Hand Tools Archive

Subject:
Roll your own

Derek Cohen (in Perth, Australia)
So are you using a jig for blades wider than the wheel?

"Because the face of the wheel is so flat and does not change shape, it is possible to set it up as per a Tormek, that is, square the blade holder to the wheel and run the blade along the face. This produces an even and smooth grind every time. "

I have never used a Tormek, but have used clamp on guides and do not like them. It's another gismo to fiddle with. Picture or jig would be appreciated.

Hi Phillip

The Tormek BGM-100 arm on my bench grinder is the same as the one on the Tormek wet grinders, and the same one that Wiley posted using. My choice in using the BGM-100 was that it permits using a range of Tormek jigs, which are needed for lathe chisels (such as when grinding fingernails). For flat woodworking, it also offers advantages in precision which, as I illustrated earlier, creates a better quality grind. This translates into less re-grinding and faster sharpening in my experience. Still, I also freehand grind, as can be seen by the flat tool rest on my set up.

When I had a Norton 3X wheel, grinding a jack camber ...

Image from Tormek of the BGM-100 ...

Tormey and plane blade on the tool rest (same as BGM-100) ...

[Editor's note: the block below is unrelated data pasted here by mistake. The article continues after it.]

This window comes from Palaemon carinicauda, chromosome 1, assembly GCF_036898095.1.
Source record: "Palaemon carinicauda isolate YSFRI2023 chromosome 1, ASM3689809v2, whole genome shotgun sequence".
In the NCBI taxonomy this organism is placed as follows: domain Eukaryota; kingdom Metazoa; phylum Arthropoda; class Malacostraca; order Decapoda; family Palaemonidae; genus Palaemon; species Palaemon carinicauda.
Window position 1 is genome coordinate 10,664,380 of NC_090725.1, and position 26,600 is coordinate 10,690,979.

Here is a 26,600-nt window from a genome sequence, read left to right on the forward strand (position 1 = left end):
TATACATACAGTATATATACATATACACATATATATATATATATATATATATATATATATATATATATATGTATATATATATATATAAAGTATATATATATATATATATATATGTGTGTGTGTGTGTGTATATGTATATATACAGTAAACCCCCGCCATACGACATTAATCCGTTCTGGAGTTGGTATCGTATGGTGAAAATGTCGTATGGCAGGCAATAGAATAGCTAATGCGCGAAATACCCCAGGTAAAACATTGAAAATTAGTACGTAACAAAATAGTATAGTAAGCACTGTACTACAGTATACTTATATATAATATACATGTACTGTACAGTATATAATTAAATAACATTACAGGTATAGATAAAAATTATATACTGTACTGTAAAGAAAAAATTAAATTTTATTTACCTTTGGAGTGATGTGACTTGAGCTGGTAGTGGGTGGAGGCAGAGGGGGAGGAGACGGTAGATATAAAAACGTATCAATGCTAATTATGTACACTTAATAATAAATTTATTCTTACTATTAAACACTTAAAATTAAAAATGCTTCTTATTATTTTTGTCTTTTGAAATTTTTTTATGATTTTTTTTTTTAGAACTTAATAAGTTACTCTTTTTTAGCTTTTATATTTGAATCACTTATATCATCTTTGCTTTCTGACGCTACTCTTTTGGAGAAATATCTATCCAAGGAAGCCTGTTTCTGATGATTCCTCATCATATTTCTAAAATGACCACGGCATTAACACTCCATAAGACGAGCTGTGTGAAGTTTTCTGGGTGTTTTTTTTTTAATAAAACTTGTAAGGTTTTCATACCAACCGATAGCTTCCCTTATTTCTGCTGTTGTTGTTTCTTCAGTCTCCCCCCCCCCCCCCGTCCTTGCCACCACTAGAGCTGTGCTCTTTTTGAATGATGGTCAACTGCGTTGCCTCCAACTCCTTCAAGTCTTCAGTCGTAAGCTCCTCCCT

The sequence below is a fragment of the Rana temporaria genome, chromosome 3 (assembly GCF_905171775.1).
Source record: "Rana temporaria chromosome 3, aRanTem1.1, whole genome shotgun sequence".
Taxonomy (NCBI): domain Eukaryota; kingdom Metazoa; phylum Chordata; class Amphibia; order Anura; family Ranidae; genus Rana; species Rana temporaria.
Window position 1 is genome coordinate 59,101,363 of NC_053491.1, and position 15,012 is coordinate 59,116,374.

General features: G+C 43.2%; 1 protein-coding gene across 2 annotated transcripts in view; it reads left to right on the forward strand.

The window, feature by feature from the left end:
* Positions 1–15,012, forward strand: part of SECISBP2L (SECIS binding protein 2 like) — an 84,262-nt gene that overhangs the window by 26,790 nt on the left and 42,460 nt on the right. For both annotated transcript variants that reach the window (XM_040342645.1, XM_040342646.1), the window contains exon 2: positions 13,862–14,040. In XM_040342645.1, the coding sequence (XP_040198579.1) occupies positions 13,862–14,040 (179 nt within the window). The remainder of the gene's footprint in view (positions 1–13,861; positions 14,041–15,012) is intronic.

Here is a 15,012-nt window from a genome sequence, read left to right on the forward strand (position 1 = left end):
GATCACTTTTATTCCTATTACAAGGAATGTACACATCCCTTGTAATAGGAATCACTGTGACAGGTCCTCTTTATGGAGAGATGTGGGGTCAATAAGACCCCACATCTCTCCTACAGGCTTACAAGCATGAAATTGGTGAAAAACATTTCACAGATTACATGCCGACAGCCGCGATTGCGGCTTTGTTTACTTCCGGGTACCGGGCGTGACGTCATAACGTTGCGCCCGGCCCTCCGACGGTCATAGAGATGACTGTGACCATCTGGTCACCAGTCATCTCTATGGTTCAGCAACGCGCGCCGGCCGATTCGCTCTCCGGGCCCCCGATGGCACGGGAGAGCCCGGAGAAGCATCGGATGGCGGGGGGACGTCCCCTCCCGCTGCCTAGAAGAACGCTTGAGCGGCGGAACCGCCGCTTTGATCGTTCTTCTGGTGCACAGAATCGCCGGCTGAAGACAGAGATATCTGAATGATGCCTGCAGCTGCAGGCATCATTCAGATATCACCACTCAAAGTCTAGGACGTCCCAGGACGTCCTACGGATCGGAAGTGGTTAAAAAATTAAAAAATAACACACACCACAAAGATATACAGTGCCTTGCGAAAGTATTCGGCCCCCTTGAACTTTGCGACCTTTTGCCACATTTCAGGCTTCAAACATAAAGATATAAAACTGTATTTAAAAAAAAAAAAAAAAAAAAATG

Years before I invested in a Tormek, I built my own version of the tool rest, inspired by an article by Ian Kirby (with which you are familiar). However, my design was aimed at using a belt sander ...

This was later re-designed to include adjustability. Both articles are on my website. The original design was featured by FWW magazine.

As Wiley has stated, include some adjustability when building the Kirby tool rest. There is a reason for this: on the Tormek or bench grinders, when not using a CBN wheel, the friability of the wheels enables them to be trued to the tool rest. However, the non-friability of the CBN wheel means that you have a very small range of measurements before the blade is ground out-of-square. William may argue (correctly) that planes can adjust for such blades, but the fact is that it is nicer (less effort) when this is not necessary.

The following may give you ideas in building an adjustable version of Ian Kirby's tool rest. The Mk II belt sander grinder: http://www.inthewoodshop.com/WoodworkTechniques/BeltSanderBladeGrinderMK%20II.html

Regards from Perth

Derek

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